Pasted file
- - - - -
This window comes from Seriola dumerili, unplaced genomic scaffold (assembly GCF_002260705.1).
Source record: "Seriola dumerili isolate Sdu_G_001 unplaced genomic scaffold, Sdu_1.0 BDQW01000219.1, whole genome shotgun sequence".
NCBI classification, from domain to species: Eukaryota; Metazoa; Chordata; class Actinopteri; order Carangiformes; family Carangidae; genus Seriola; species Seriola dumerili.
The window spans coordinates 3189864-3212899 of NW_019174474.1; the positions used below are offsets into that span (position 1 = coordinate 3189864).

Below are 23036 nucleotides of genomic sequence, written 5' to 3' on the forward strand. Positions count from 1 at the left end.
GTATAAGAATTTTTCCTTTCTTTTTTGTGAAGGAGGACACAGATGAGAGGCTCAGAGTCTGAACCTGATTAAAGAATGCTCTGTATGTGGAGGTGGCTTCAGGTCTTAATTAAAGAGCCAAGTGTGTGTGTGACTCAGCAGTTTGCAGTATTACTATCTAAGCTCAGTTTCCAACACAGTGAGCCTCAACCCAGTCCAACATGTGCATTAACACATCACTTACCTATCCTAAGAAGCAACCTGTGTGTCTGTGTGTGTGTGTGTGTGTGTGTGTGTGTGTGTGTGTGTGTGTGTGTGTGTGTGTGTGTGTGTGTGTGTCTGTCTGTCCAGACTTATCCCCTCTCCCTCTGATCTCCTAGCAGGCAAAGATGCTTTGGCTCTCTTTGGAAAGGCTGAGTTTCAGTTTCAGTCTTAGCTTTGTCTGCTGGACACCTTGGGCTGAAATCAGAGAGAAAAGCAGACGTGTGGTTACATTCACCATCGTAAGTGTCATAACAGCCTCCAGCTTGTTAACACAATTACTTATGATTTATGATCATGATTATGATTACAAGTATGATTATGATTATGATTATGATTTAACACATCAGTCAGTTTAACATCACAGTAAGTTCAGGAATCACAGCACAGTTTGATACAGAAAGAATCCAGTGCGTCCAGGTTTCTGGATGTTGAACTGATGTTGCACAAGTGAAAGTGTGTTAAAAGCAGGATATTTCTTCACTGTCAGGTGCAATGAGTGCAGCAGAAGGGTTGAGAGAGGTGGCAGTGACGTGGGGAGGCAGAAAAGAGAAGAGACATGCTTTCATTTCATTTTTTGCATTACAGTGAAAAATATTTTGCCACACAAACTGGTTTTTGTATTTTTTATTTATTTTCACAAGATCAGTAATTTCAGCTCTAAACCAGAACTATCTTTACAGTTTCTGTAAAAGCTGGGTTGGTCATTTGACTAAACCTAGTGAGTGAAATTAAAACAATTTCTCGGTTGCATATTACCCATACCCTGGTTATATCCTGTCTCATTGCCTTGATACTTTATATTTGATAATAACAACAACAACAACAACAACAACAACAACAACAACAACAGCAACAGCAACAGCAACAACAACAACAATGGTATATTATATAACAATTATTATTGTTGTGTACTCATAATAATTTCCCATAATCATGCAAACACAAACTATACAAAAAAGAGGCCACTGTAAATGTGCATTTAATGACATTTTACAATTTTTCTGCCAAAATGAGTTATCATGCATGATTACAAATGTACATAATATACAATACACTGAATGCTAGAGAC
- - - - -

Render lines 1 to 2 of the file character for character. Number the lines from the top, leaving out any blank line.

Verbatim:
This window comes from Seriola dumerili, unplaced genomic scaffold (assembly GCF_002260705.1).
Source record: "Seriola dumerili isolate Sdu_G_001 unplaced genomic scaffold, Sdu_1.0 BDQW01000219.1, whole genome shotgun sequence".